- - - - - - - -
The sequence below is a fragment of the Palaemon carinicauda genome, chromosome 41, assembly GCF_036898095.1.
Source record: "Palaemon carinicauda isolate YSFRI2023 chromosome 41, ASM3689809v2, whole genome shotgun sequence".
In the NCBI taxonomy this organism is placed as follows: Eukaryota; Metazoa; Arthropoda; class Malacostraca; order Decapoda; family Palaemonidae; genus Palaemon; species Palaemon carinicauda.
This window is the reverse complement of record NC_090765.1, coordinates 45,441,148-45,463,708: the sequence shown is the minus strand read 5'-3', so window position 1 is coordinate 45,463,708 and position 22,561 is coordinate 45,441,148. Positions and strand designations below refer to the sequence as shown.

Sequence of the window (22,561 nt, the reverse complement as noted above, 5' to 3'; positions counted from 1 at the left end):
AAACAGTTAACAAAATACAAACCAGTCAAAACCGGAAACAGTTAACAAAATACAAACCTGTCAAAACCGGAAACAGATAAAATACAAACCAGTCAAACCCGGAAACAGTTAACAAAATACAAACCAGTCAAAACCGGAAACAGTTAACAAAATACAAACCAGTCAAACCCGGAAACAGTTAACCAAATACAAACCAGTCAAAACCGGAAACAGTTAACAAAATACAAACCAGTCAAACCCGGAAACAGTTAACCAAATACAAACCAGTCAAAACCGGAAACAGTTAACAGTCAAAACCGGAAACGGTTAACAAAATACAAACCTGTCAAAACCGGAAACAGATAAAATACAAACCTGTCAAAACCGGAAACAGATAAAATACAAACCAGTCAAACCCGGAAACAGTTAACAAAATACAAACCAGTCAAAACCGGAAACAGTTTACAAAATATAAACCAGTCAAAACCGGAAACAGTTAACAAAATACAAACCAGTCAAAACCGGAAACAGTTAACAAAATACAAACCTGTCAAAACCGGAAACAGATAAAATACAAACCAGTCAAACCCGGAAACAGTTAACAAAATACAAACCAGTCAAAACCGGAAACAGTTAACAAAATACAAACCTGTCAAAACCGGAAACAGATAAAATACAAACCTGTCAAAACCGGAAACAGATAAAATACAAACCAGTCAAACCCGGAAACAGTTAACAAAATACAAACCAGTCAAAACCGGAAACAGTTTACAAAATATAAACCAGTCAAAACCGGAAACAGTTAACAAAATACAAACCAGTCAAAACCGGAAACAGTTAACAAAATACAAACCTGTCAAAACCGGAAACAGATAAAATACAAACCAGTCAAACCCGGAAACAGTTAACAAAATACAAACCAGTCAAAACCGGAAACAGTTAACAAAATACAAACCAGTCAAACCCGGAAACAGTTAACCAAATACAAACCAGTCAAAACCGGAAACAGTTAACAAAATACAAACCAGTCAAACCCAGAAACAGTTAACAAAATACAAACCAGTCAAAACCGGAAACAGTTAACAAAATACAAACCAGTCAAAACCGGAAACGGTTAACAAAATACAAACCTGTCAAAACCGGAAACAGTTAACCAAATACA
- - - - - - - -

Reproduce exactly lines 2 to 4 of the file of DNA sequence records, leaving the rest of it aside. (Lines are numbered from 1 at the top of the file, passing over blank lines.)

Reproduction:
Source record: "Palaemon carinicauda isolate YSFRI2023 chromosome 41, ASM3689809v2, whole genome shotgun sequence".
In the NCBI taxonomy this organism is placed as follows: Eukaryota; Metazoa; Arthropoda; class Malacostraca; order Decapoda; family Palaemonidae; genus Palaemon; species Palaemon carinicauda.
This window is the reverse complement of record NC_090765.1, coordinates 45,441,148-45,463,708: the sequence shown is the minus strand read 5'-3', so window position 1 is coordinate 45,463,708 and position 22,561 is coordinate 45,441,148. Positions and strand designations below refer to the sequence as shown.